General pardon[edit]

Ali announced a public pardon after the battle,[173] setting free the war prisoners and prohibiting the enslavement of their women and children. The properties seized were to be returned to the enemy soldiers,[177] otherwise to their legal Muslim heirs. Ali instead compensated his army from the treasury of Basra.[147][171] These instructions upset those whom Madelung and Veccia Vaglieri describe as the radicals in the camp of Ali.[147] The orders indeed later became a rallying cry for the Kharijites against Ali.[54] The discontented soldiers questioned why they were not allowed to take enemy's possessions and enslave their women and children when shedding their blood was considered lawful.[54] If that was to be the case, Ali retorted, then they had to first decide whom among them would take possession of the prophet's widow.[178] With this ruling, Ali thus recognized his enemies' rights as Muslims. Alongside this, Ali also set the prisoners free upon his victory,[179][180] and both practices were soon enshrined in the Islamic law.[179] Ali also extended this pardon to high-profile rebels such as Marwan and the sons of Uthman, Talha, and Zubayr.[181][171] A Qurayshite prisoner named Musahiq ibn Abd Allah ibn Makhrama al-Amiri relates that Ali asked them if he was not the closest to Muhammad in kinship and the most entitled to the leadership after his death. He then let them go after they pledged allegiance to him.[182] A different report on the authority of Abu Mikhnaf states that a defiant Marwan was still let go without giving his oath of allegiance.[160] Marwan soon after joined the court of Mu'awiya.[160][161][159] For Madelung, that Ali released such a "dangerous and vicious enemy" signals how little he was willing to engage in the ongoing political games of the civil war.[160]

Kufa as the de facto capital[edit]

Before leaving Basra, Ali chastized its residents for breaking their oath of allegiance and dividing the community. He then appointed Ibn Abbas as the governor of Basra after receiving their renewed pledges.[183][54] M.A. Shaban adds that Ali divided the treasury funds equally in Basra,[184] which nevertheless remained a haven for years for pro-Uthman sentiments.[141][185] The caliph soon set off for Kufa,[183] arriving there in December 656 or January 657. He refused to reside in the governor's castle, calling it qasr al-khabal (lit.'castle of corruption'), and instead stayed with his nephew Ja'da ibn Hubayra.[186] Kufa thus became Ali's main base of activity during his caliphate.[141][79] With this move, the Medinan elite permanently lost their authority over the Muslim community, remarks Maria M. Dakake.[14] Kennedy similarly highlights the strategic disadvantages of Medina, saying that it was far from population centers of Iraq and Syria, and heavily depended on grain shipments from Egypt.[80] Kufa was to remain the main center of Shia Islam until mid-second century AH (mid-eighth century), when Baghdad was founded.[97]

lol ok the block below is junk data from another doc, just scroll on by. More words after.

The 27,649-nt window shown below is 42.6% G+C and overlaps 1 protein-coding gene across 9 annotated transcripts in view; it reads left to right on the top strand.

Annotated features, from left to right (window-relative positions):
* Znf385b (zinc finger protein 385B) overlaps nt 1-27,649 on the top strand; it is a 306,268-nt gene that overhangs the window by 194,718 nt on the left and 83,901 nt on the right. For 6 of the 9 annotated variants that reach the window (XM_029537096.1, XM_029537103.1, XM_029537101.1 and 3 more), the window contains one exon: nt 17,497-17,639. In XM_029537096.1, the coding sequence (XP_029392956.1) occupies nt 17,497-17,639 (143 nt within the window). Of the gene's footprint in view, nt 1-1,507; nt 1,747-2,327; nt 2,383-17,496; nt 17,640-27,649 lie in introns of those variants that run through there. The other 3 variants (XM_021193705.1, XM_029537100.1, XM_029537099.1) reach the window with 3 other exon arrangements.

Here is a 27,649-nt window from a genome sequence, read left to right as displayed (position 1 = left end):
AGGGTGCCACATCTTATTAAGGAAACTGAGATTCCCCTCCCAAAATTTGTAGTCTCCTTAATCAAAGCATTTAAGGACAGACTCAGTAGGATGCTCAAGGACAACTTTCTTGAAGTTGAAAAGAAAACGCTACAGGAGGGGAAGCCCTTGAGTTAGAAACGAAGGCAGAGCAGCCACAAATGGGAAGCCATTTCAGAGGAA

Army of Ali[edit]


Others involved[edit]

See also[edit]


  1. ^ A similar version is quoted by Madelung, in which "the most uncaring mother we know" is replaced by "the best mother we know."[170]


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External links[edit]

Preceded by Muslim battles
Year: 656 CE
Succeeded by

30°30′00″N 47°49′00″E / 30.5000°N 47.8167°E / 30.5000; 47.8167